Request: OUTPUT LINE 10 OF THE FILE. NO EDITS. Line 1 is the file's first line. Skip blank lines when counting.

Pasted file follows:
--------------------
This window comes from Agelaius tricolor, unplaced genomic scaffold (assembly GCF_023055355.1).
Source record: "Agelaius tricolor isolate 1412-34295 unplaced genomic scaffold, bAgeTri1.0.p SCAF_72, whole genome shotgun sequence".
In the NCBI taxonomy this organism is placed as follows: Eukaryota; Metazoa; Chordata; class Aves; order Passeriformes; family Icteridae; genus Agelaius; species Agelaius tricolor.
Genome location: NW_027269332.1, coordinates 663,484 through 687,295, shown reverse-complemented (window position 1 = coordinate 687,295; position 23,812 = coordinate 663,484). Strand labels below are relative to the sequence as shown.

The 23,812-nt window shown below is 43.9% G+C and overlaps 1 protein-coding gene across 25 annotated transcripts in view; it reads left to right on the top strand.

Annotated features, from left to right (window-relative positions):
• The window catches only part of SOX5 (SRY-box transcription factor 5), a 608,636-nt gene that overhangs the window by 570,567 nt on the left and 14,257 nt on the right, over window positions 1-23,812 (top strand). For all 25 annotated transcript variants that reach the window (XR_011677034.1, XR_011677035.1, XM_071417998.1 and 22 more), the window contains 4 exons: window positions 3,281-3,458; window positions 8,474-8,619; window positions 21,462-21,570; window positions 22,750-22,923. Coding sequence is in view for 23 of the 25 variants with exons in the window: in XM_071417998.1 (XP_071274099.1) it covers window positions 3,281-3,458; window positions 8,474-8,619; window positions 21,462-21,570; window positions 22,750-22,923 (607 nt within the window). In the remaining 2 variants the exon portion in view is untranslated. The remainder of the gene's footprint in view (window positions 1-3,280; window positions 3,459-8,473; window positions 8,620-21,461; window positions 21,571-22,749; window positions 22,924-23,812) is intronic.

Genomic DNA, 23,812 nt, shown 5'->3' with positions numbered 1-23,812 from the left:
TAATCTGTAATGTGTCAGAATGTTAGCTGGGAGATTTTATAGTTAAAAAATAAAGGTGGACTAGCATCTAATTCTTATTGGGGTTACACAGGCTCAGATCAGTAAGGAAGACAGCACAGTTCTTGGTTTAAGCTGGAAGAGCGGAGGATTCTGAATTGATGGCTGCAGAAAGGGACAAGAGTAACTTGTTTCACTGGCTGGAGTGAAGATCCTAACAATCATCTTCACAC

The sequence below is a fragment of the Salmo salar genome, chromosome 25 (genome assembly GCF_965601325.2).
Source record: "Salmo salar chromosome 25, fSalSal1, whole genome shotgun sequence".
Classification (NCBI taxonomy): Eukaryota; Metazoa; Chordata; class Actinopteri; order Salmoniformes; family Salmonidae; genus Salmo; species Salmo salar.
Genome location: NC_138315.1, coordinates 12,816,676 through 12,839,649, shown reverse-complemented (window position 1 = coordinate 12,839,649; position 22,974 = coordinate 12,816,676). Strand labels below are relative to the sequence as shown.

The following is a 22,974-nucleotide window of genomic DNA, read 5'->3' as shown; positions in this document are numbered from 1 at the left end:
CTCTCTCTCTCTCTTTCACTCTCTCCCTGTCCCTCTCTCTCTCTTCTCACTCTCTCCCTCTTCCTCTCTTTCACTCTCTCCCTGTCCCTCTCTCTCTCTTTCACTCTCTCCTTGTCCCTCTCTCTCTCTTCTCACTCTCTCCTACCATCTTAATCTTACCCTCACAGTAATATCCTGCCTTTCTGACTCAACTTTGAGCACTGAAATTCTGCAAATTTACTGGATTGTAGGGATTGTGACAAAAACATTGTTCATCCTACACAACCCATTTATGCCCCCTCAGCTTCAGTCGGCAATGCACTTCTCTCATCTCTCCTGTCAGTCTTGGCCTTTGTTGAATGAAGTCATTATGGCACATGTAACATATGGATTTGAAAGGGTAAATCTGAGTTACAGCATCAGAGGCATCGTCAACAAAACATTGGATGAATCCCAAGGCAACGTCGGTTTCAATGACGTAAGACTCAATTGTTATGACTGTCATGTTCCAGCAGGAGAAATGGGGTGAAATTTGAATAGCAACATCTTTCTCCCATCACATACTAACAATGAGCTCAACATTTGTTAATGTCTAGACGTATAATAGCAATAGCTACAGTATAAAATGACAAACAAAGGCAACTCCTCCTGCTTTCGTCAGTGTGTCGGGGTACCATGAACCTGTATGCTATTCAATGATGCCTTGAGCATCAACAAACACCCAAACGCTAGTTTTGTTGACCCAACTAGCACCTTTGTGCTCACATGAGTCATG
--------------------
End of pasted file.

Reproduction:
The sequence below is a fragment of the Salmo salar genome, chromosome 25 (genome assembly GCF_965601325.2).